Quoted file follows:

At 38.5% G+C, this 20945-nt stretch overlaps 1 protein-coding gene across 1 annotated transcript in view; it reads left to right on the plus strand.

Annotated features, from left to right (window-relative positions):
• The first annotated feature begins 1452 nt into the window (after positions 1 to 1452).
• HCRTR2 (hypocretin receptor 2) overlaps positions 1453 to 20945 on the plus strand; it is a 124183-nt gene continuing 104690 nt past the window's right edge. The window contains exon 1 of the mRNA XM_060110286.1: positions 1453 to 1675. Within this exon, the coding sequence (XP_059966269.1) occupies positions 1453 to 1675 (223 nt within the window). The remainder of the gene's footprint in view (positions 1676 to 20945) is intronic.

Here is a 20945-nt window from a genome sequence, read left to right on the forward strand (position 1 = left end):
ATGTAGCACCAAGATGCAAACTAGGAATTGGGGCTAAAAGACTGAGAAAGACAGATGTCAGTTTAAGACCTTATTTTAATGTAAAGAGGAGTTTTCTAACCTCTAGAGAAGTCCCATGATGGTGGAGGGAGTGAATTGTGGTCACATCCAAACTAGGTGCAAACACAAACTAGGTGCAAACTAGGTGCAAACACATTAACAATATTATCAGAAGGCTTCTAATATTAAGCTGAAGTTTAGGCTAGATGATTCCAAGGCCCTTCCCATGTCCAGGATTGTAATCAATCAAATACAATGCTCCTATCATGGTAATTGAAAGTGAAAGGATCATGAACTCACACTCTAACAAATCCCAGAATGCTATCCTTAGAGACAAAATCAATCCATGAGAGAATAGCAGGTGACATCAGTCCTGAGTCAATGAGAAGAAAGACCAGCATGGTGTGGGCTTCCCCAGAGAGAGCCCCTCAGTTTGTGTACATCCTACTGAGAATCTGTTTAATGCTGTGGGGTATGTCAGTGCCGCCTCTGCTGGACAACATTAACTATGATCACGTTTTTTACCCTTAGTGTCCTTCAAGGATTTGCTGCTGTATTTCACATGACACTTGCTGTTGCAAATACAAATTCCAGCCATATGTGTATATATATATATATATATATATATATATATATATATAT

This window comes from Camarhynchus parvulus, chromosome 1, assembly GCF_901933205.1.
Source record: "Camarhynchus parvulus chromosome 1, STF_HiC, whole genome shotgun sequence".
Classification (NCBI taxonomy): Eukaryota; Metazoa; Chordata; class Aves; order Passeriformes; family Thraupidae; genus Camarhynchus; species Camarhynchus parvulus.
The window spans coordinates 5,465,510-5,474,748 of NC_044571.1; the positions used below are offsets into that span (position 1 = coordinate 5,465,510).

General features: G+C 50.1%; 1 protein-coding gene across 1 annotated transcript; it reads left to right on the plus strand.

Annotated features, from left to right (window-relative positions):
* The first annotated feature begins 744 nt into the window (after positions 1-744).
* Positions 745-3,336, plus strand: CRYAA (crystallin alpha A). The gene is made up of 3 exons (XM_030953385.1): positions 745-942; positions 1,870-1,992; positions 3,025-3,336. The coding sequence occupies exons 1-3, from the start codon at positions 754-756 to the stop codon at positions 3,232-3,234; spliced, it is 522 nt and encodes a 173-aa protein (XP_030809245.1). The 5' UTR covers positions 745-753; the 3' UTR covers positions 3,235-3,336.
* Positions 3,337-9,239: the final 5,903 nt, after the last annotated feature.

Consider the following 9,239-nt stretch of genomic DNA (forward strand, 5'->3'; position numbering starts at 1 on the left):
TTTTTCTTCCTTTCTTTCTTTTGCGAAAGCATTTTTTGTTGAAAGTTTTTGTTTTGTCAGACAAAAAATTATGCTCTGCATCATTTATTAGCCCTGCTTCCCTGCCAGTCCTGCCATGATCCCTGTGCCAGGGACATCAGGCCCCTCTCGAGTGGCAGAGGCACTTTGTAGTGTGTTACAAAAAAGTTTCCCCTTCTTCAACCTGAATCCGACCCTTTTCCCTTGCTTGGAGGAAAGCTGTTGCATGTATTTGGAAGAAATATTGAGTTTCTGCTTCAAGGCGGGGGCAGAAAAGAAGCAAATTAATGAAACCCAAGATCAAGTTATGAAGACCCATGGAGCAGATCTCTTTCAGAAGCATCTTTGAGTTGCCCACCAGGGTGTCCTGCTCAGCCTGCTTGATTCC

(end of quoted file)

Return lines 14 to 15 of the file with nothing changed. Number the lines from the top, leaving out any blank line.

* Positions 745-3,336, plus strand: CRYAA (crystallin alpha A). The gene is made up of 3 exons (XM_030953385.1): positions 745-942; positions 1,870-1,992; positions 3,025-3,336. The coding sequence occupies exons 1-3, from the start codon at positions 754-756 to the stop codon at positions 3,232-3,234; spliced, it is 522 nt and encodes a 173-aa protein (XP_030809245.1). The 5' UTR covers positions 745-753; the 3' UTR covers positions 3,235-3,336.
* Positions 3,337-9,239: the final 5,903 nt, after the last annotated feature.